Kevin Devine Finds Success in Music After Fordham


Kevin Devine, FCLC ’01, has gone on to have a successful career in music after attending Fordham. (Courtesy of Kevin Devine)

Standing behind the merchandise table at Best Buy Theatre in Times Square after his set, Kevin Devine happily greets a line of eager fans stretching across the room.  One fan mentions Fordham and Devine’s eyes instantly light up as he is flooded with feelings of nostalgia.  He is taken back to cherished years of his life, a time before his sold out shows and months on the road, to the place where his days as a solo indie rock artist began.

Devine, now a 32-year-old songwriter and musician, graduated from Fordham College Lincoln Center (FCLC) in 2001 as a communication and media studies and English double major.  Since then, he’s gone on to share the stage with the likes of Bright Eyes, The Get Up Kids, Nada Surf, his friends Manchester Orchestra and Brand New, and most recently with Say Anything.

Before he was headlining tours and performing at music festivals as big as Bonnaroo, Devine was trying out his new solo material on his FCLC friends and classmates, performing regularly at open mic nights on campus. Devine was gained recognition throughout New York City during college, playing venues like CBGB and Mercury Lounge. Prior to this time, Devine had been playing in band called Miracle of 86. He credits FCLC as the place where he was able to stretch his legs as a solo artist.

“That’s the first place I gained a certain breed of confidence in playing as me and not just in Miracle [of 86],” Devine said. “That was really one of the first instances when I got to gain some sort of traction as a songwriter and as a performer.”

Devine was born in Brooklyn and grew up both there and in Staten Island.  As a teenager, he was actively involved in the Staten Island punk rock and hardcore scenes, frequently playing and attending local shows. A major result of his urban upbringing is his multiform sound.  His music doesn’t seem to embody characteristics of only one particular genre, which enables Devine to tour with bands of different sorts.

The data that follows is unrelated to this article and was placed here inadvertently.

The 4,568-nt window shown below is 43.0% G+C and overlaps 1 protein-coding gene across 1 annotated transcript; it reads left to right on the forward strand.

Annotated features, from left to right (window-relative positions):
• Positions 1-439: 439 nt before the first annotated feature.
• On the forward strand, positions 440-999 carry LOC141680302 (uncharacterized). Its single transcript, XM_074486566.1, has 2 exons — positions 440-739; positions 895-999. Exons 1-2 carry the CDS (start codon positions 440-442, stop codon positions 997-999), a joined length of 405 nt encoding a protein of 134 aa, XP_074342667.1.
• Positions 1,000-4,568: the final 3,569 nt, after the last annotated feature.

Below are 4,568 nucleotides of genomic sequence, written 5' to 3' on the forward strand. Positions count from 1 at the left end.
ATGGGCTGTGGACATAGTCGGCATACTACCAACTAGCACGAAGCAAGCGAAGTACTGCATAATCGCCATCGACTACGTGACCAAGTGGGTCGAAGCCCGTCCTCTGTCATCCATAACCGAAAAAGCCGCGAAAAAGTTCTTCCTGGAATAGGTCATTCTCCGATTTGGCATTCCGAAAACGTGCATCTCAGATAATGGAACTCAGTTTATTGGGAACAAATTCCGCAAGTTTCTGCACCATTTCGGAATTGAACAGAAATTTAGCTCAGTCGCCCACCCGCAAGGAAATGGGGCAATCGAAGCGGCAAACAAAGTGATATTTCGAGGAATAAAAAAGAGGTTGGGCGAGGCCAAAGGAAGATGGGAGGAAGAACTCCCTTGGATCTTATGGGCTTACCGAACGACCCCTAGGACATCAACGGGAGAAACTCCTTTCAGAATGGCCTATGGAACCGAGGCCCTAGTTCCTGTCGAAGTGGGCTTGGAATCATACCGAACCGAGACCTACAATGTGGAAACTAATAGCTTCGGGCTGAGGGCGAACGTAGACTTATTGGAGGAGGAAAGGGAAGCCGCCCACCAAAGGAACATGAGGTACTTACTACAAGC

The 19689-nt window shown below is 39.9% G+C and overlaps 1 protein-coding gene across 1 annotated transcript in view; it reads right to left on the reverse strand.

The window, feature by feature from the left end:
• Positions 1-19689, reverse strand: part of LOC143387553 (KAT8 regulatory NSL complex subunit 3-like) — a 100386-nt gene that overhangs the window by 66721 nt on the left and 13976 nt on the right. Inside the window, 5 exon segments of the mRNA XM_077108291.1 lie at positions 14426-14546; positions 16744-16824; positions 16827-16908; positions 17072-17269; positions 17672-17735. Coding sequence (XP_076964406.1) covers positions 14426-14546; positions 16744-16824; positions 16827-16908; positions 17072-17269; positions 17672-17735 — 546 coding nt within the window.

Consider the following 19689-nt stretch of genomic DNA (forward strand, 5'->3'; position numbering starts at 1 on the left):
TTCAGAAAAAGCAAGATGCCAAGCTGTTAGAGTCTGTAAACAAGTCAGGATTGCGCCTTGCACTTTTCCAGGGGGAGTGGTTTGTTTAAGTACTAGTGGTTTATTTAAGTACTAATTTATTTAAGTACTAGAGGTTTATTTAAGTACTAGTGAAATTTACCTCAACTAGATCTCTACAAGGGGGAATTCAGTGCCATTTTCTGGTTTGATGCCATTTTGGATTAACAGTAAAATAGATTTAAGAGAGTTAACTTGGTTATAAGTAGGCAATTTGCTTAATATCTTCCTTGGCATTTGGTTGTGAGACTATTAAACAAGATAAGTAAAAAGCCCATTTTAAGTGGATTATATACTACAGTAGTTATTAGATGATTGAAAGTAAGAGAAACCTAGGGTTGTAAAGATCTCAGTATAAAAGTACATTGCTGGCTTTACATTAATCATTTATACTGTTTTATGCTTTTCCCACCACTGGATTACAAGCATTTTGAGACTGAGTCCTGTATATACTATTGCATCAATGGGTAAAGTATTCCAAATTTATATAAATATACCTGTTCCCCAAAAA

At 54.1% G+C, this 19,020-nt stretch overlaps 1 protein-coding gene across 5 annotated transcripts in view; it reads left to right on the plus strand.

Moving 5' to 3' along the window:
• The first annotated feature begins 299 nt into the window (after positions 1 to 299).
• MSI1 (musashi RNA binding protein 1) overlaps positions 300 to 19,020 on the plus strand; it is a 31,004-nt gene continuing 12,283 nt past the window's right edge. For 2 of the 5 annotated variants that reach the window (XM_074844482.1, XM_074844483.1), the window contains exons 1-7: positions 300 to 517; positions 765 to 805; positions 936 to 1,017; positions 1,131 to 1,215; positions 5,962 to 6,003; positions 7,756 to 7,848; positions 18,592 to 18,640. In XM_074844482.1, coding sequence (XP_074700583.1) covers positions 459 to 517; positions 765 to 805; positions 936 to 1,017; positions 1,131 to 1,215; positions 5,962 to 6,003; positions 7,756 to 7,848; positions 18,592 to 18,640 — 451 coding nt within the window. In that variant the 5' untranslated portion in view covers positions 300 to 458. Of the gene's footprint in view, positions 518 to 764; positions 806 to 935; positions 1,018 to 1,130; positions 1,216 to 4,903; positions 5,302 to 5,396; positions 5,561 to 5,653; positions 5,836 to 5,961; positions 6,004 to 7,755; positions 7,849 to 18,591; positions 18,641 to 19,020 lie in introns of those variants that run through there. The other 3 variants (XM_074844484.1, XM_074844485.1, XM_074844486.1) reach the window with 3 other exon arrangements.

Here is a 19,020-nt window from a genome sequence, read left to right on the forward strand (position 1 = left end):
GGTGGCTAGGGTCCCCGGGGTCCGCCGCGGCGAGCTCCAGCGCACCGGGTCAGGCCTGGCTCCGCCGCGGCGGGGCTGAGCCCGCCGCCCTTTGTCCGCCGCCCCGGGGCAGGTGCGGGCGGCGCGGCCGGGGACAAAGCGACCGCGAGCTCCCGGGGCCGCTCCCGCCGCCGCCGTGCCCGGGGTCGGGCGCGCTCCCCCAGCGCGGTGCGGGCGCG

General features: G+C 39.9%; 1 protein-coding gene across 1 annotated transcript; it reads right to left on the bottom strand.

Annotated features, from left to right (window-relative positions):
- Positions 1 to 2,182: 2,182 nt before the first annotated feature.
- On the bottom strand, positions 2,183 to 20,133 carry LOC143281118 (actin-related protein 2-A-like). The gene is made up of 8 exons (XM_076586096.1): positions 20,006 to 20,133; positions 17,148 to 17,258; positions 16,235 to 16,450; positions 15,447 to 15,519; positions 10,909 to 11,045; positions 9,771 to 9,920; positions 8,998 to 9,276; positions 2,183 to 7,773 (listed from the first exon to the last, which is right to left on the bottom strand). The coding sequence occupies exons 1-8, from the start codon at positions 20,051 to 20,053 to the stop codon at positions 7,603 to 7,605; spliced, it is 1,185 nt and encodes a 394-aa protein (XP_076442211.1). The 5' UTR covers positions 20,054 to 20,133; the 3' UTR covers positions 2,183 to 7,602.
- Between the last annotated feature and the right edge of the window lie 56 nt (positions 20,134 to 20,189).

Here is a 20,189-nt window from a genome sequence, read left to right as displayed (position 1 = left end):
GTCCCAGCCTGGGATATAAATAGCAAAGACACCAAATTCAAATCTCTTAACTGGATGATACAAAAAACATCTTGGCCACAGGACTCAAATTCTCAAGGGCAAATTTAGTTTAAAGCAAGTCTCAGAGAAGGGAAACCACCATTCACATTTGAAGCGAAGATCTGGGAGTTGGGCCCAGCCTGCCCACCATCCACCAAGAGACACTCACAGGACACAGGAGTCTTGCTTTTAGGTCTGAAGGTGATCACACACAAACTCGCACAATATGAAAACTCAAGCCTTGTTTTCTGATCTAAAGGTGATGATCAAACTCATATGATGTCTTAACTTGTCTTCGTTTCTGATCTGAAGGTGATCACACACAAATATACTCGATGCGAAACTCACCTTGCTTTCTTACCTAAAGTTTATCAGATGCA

“I don’t necessarily like being pigeon-holed into any specific genre or presentational style.  I like to be able to switch up what I do as I see fit,” he explained. “I think that kind of comes from being in such an eclectic culture in general, like a place like New York, and not really feeling like I want to be any one thing all the time.”

In his latest album, “Between the Concrete and Clouds,” Devine’s openness and musical freedom allowed him to try out different methods of songwriting.

“There was a concept to try to be as expressive, but in fewer words, or to be as communicative, but not as specific,” Devine said . “Finding a way to lean to something that was more imagistic—it would almost be that it was vague, but on purpose—as a way to kind of let the songs be more open.”

Devine’s careful attention to words is nothing new to him.  He honed in on his writing skills at Fordham, not only through songwriting, but also through his involvement with The Fordham Observer.  Elizabeth Stone, faculty advisor to the newspaper and friend of Devine’s, remembered him as a skilled writer.

“He’s a smart guy and he’s always been a smart guy, and he’s always had a real sensitivity to language,” Stone recalled.

Looking back, he now sees the way he spent his free time at FCLC as a kind of “research” for him as a songwriter.  He remembers walking up the block to see Sonic Youth play at Avery Fisher Hall in his freshman year. He remembers walking past Lincoln Center to the Tower Records that was once there to buy concert tickets. He remembers listening to “The Freewheelin’ Bob Dylan” album in his McMahon Hall dorm room and feeling inspired—Dylan, whose songs Devine had previously thought of as his “mom’s music,” became another one of his musical influences after this dorm room revelation. It was also in McMahon Hall that Devine fell in love for the first time, and it was there where he learned of the heartache that can come with it.

Stone remembered a conversation with Devine at the end of his senior year when she had asked him what he was going to do after graduation.

“He said, ‘I have to give this music thing a shot.  I’ll probably do something else in a year, but I’ve got to do this music thing.  I’ll never forgive myself if I don’t,’” Stone recalled.  “And he did.”

Nearly 11 years later, he still is.  His days on the road began when he was fresh out of Fordham. He hasn’t seemed to slow down since, touring extensively and stopping briefly to record.

“At some point it, it feels more normal than not. It’s about marrying the two lives,” Devine explained. “I try to keep in contact with the important people in my life. People in my life have to be both really understanding and really supportive.”

Devine just finished his U.S. tour with Say Anything on May 3 and he already has plans for a UK tour with Cursive, a band from Omaha, this June. On top of that, he’ll be playing a few summer music festivals, including the Bunbury Music Festival in Cincinnati in July, and Lollapalooza in August.  He also expects the second album of his side project, Bad Books, with friend and front man of Atlanta-based band Manchester Orchestra, to be finished by the end of this year or the beginning of next.